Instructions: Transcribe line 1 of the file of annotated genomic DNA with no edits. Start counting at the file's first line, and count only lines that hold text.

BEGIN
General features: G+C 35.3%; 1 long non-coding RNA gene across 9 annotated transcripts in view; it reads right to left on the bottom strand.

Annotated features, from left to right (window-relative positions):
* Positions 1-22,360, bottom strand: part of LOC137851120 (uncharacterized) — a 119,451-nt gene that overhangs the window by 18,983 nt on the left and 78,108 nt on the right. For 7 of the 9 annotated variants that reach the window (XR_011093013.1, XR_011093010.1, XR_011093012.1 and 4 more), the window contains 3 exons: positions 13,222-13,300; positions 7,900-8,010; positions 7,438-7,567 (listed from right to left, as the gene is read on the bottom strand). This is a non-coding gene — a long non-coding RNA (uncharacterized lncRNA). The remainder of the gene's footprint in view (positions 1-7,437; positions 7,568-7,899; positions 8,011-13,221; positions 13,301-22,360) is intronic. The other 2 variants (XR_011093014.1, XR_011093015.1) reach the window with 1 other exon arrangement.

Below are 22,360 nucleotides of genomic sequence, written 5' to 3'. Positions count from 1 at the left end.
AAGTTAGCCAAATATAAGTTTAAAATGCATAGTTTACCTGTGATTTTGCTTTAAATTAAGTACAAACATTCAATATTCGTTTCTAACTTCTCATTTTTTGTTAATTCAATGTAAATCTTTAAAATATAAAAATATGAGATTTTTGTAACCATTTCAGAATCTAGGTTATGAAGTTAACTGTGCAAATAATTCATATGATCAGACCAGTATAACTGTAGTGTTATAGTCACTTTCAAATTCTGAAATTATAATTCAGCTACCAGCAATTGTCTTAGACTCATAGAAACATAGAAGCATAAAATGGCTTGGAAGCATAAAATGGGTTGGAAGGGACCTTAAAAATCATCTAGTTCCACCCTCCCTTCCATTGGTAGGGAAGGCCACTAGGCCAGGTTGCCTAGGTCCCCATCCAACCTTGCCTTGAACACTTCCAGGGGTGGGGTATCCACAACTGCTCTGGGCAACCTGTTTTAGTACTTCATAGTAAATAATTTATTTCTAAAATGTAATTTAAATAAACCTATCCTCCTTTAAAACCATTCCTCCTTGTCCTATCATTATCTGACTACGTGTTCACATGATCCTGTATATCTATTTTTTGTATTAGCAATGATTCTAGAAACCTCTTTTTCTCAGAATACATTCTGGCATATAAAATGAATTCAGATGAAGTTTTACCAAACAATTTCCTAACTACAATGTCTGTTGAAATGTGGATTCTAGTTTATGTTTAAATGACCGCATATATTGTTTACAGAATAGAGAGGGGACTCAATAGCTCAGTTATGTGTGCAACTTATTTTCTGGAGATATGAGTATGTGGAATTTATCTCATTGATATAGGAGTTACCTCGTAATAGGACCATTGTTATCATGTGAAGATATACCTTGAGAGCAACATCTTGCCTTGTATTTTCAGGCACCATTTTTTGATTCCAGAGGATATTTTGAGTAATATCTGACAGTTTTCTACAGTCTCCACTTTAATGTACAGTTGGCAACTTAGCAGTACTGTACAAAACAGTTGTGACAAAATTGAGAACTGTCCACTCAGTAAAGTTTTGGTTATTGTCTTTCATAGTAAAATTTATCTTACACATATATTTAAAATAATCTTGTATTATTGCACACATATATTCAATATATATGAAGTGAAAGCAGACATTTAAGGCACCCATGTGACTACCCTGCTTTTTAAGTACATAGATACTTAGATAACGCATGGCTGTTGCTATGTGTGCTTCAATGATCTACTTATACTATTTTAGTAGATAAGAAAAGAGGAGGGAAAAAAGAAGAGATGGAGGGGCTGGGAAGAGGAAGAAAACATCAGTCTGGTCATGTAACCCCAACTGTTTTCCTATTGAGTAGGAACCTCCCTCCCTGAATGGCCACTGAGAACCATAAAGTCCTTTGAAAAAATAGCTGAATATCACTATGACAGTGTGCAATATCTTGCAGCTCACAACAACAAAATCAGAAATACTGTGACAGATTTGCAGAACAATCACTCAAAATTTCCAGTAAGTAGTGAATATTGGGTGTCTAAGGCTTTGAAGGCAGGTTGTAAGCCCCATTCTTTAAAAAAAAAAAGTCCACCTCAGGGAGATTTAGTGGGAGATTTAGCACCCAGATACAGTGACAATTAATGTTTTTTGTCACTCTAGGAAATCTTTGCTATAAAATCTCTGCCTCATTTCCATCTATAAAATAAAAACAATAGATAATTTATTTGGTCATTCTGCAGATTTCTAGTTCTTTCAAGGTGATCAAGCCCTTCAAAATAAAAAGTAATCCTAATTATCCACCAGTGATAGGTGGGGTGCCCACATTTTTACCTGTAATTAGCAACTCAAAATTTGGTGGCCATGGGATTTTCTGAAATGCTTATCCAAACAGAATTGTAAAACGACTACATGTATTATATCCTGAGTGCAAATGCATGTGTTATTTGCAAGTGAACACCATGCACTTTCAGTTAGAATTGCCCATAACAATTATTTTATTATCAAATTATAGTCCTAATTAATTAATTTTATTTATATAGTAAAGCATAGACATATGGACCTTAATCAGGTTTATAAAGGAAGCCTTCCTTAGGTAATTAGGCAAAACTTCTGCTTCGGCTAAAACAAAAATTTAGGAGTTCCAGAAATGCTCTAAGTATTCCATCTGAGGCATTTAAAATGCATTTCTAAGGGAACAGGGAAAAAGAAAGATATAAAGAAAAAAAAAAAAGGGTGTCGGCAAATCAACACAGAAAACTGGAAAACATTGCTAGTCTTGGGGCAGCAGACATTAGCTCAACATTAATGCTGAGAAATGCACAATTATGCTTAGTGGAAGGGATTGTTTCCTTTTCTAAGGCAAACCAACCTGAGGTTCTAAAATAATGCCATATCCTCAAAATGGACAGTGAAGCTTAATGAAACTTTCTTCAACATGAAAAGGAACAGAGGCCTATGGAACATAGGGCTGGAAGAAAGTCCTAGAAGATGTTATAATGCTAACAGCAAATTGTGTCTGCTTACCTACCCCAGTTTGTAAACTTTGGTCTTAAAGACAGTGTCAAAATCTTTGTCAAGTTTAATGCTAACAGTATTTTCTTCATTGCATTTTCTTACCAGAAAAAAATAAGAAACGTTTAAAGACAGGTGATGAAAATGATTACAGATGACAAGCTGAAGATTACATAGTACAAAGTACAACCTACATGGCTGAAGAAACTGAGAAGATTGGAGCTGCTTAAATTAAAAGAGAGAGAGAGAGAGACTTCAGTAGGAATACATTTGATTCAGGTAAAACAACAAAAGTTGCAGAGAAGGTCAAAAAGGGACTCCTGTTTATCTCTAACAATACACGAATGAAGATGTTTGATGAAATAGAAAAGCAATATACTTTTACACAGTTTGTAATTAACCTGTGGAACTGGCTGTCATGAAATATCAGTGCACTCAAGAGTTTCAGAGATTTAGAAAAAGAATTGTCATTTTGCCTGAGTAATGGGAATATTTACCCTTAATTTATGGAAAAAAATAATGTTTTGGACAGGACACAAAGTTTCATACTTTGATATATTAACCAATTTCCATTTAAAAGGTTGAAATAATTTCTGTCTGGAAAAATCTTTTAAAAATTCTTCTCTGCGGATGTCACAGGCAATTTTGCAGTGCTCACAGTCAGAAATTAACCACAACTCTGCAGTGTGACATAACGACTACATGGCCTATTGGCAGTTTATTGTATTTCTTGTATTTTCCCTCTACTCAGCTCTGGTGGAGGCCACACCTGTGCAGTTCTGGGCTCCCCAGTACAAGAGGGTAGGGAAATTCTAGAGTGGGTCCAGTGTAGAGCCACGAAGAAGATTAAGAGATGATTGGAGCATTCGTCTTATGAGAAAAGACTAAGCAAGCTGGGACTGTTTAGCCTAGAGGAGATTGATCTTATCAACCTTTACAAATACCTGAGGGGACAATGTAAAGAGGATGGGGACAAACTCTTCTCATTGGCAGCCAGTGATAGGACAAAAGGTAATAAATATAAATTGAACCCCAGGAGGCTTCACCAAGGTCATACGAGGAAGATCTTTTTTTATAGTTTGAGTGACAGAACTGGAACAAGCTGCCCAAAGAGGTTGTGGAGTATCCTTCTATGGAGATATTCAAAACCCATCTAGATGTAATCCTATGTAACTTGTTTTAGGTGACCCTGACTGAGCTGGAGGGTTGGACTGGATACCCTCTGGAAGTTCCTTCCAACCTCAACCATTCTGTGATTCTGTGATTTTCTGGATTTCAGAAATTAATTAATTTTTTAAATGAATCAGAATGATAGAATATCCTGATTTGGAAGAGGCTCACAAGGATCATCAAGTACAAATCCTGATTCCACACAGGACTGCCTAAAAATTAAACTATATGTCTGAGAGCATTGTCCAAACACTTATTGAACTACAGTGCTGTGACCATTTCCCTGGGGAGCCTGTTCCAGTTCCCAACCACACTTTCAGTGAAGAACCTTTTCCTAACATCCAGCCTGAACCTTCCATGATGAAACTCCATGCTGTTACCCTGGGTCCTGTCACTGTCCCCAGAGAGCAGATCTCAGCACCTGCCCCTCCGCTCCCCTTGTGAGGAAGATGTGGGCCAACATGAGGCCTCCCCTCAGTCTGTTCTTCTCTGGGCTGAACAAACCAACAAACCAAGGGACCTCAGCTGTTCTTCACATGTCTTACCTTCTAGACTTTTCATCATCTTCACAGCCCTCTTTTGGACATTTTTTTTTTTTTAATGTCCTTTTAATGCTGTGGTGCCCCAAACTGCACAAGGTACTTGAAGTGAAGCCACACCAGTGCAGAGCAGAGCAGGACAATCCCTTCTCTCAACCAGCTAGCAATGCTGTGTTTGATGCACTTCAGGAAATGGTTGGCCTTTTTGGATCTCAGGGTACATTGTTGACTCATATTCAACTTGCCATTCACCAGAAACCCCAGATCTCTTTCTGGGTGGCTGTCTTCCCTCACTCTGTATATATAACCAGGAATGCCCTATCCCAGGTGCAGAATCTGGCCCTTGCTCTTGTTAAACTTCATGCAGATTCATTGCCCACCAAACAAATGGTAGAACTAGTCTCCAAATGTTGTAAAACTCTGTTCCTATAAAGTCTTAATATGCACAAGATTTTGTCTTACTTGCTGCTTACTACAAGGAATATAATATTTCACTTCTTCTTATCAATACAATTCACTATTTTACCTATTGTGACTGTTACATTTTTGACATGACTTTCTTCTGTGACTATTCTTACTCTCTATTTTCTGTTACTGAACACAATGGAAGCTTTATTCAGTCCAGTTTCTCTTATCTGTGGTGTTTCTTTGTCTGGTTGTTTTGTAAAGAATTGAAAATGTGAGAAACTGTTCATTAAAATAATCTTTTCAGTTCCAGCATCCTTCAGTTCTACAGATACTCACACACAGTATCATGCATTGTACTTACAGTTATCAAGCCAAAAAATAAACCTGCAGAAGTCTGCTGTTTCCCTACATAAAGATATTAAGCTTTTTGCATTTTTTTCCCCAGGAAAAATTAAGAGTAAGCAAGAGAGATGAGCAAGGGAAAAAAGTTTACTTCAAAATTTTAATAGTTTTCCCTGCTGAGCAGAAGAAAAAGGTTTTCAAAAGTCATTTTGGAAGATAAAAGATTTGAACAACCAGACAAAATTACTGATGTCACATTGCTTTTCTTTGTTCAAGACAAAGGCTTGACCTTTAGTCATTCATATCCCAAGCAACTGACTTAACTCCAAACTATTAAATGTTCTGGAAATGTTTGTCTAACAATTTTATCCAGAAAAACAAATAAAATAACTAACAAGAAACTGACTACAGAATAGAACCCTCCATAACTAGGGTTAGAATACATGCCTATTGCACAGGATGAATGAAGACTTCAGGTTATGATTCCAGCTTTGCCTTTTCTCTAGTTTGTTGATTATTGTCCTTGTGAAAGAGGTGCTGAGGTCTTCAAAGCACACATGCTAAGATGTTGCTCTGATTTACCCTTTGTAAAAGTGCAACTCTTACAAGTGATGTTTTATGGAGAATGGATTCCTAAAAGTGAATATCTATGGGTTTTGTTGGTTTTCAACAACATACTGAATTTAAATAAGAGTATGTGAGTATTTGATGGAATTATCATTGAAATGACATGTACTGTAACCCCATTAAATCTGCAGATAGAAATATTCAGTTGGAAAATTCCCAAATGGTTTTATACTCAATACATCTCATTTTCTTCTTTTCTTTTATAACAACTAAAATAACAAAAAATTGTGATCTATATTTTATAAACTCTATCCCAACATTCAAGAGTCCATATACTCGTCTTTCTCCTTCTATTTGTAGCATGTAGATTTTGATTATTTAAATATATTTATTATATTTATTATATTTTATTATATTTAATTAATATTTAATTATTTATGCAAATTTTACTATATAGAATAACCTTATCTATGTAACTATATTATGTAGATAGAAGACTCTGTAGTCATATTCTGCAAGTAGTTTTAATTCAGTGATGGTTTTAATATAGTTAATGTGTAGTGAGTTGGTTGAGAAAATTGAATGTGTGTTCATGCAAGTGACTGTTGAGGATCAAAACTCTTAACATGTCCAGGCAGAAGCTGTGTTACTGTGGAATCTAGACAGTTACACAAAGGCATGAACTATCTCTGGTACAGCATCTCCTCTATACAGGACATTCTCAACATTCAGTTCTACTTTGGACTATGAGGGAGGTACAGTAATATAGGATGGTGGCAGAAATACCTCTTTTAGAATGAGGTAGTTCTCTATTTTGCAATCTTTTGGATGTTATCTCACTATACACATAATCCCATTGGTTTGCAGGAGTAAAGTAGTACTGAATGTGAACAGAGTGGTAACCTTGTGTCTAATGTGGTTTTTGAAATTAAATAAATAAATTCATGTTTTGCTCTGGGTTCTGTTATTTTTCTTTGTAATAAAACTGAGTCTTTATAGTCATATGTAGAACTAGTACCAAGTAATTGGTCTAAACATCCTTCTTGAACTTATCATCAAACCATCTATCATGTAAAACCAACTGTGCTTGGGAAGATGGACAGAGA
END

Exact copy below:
General features: G+C 35.3%; 1 long non-coding RNA gene across 9 annotated transcripts in view; it reads right to left on the bottom strand.